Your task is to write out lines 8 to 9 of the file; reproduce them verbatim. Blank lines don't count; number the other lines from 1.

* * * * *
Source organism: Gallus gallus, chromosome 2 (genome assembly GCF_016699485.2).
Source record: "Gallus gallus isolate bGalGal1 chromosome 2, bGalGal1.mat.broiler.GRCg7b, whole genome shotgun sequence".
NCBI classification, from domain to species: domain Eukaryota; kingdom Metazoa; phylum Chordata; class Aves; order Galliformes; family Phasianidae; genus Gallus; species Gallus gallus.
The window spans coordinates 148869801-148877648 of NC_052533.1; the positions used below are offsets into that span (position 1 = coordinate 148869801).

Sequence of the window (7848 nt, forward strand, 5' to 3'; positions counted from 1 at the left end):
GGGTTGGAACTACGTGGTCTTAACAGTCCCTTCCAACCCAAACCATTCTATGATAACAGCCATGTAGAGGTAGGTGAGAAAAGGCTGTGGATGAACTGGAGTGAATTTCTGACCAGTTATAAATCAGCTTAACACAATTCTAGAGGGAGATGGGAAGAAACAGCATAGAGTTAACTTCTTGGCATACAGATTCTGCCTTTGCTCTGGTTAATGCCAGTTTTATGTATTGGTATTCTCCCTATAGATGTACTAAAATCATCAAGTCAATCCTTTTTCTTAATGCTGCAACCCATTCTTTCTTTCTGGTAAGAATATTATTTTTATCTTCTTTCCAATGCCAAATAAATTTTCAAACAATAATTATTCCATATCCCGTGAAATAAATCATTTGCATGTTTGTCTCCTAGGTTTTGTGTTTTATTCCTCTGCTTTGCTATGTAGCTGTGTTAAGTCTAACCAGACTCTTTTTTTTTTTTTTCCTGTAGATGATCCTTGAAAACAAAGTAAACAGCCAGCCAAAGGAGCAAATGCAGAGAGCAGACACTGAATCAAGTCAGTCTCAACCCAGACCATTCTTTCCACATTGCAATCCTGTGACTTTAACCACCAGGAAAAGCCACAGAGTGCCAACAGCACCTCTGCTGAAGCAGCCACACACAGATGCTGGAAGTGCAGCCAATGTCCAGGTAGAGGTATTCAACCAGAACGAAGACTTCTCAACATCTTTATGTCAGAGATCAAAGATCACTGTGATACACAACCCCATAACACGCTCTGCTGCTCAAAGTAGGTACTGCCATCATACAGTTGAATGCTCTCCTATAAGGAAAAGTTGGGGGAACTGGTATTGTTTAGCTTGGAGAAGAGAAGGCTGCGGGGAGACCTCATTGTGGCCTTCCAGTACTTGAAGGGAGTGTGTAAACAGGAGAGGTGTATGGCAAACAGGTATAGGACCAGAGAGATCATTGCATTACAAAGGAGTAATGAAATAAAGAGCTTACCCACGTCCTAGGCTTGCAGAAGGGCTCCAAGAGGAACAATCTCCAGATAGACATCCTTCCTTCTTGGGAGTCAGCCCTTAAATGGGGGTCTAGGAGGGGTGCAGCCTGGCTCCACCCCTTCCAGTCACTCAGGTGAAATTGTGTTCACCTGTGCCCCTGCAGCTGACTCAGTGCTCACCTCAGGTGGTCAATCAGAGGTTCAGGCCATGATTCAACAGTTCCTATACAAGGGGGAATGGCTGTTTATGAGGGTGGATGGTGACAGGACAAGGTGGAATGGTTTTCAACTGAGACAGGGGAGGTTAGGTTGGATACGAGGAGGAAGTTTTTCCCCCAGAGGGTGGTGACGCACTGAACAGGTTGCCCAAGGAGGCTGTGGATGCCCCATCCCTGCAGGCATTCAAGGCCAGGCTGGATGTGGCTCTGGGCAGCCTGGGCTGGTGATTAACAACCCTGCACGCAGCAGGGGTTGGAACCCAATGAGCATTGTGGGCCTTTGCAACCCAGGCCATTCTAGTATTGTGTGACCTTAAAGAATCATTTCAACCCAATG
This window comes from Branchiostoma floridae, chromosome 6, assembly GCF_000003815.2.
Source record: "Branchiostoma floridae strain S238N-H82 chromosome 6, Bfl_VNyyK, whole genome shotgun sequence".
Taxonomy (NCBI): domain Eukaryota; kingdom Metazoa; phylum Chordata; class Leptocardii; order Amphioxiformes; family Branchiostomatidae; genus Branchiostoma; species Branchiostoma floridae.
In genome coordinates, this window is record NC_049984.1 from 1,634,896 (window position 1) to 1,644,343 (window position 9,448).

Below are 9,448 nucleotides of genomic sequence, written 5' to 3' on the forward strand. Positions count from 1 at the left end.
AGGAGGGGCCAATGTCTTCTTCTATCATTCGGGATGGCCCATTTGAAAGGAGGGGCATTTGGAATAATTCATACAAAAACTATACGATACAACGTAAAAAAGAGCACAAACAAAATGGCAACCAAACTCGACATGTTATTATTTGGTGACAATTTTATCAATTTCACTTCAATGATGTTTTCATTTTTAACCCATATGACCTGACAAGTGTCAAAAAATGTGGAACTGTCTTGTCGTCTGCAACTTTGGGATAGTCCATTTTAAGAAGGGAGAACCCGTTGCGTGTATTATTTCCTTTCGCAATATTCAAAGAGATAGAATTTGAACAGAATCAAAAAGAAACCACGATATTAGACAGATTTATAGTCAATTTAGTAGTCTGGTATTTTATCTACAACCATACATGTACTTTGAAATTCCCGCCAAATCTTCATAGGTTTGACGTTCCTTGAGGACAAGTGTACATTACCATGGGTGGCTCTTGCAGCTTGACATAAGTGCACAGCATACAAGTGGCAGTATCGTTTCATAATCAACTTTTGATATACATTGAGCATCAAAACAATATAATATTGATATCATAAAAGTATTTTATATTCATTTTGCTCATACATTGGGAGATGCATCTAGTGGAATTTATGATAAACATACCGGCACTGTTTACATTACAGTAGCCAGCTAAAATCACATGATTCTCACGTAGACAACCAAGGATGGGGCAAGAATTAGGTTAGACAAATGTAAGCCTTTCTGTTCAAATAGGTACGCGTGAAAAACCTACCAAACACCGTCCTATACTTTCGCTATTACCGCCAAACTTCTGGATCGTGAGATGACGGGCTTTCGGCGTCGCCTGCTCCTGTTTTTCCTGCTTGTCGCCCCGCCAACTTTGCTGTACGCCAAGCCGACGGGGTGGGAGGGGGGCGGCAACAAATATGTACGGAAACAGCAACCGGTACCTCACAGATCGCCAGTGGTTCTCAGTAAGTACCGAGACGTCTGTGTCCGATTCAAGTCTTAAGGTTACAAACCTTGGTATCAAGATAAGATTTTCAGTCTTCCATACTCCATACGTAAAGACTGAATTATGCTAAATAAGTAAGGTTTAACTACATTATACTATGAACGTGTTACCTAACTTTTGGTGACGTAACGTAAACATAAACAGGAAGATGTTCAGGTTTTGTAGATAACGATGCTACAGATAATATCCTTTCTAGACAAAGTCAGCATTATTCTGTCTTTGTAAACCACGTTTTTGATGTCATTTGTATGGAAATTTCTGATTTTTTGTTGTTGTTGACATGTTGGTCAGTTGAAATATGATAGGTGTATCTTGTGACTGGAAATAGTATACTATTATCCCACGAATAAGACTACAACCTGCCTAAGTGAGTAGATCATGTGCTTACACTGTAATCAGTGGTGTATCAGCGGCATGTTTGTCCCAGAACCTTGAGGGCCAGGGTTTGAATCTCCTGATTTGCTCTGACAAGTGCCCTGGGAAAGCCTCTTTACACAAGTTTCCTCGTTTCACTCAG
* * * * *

Source record: "Branchiostoma floridae strain S238N-H82 chromosome 6, Bfl_VNyyK, whole genome shotgun sequence".
Taxonomy (NCBI): domain Eukaryota; kingdom Metazoa; phylum Chordata; class Leptocardii; order Amphioxiformes; family Branchiostomatidae; genus Branchiostoma; species Branchiostoma floridae.